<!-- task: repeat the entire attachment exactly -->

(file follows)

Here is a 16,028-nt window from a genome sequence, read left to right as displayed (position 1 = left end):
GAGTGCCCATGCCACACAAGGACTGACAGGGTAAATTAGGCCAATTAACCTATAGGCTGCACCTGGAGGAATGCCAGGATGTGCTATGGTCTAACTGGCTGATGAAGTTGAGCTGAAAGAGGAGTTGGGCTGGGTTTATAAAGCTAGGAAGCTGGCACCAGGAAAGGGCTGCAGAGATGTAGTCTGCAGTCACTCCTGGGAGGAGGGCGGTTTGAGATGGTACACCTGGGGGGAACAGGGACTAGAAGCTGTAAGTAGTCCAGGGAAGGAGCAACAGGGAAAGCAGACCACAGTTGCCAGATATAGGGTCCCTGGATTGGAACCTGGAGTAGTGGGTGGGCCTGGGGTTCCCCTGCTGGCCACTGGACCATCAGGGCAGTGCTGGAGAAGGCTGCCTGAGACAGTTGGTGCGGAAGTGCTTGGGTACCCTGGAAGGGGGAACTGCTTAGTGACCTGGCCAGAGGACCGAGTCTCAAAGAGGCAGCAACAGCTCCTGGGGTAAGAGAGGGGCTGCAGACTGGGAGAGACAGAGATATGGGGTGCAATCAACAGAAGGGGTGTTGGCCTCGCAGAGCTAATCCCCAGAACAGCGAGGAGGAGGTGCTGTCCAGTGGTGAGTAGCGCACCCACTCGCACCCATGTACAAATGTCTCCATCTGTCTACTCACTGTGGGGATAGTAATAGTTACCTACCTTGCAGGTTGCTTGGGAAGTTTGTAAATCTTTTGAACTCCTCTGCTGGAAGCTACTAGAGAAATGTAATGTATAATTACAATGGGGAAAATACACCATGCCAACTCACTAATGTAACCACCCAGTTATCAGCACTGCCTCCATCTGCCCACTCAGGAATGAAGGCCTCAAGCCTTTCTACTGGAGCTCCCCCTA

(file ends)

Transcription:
Here is a 16,028-nt window from a genome sequence, read left to right as displayed (position 1 = left end):
GAGTGCCCATGCCACACAAGGACTGACAGGGTAAATTAGGCCAATTAACCTATAGGCTGCACCTGGAGGAATGCCAGGATGTGCTATGGTCTAACTGGCTGATGAAGTTGAGCTGAAAGAGGAGTTGGGCTGGGTTTATAAAGCTAGGAAGCTGGCACCAGGAAAGGGCTGCAGAGATGTAGTCTGCAGTCACTCCTGGGAGGAGGGCGGTTTGAGATGGTACACCTGGGGGGAACAGGGACTAGAAGCTGTAAGTAGTCCAGGGAAGGAGCAACAGGGAAAGCAGACCACAGTTGCCAGATATAGGGTCCCTGGATTGGAACCTGGAGTAGTGGGTGGGCCTGGGGTTCCCCTGCTGGCCACTGGACCATCAGGGCAGTGCTGGAGAAGGCTGCCTGAGACAGTTGGTGCGGAAGTGCTTGGGTACCCTGGAAGGGGGAACTGCTTAGTGACCTGGCCAGAGGACCGAGTCTCAAAGAGGCAGCAACAGCTCCTGGGGTAAGAGAGGGGCTGCAGACTGGGAGAGACAGAGATATGGGGTGCAATCAACAGAAGGGGTGTTGGCCTCGCAGAGCTAATCCCCAGAACAGCGAGGAGGAGGTGCTGTCCAGTGGTGAGTAGCGCACCCACTCGCACCCATGTACAAATGTCTCCATCTGTCTACTCACTGTGGGGATAGTAATAGTTACCTACCTTGCAGGTTGCTTGGGAAGTTTGTAAATCTTTTGAACTCCTCTGCTGGAAGCTACTAGAGAAATGTAATGTATAATTACAATGGGGAAAATACACCATGCCAACTCACTAATGTAACCACCCAGTTATCAGCACTGCCTCCATCTGCCCACTCAGGAATGAAGGCCTCAAGCCTTTCTACTGGAGCTCCCCCTA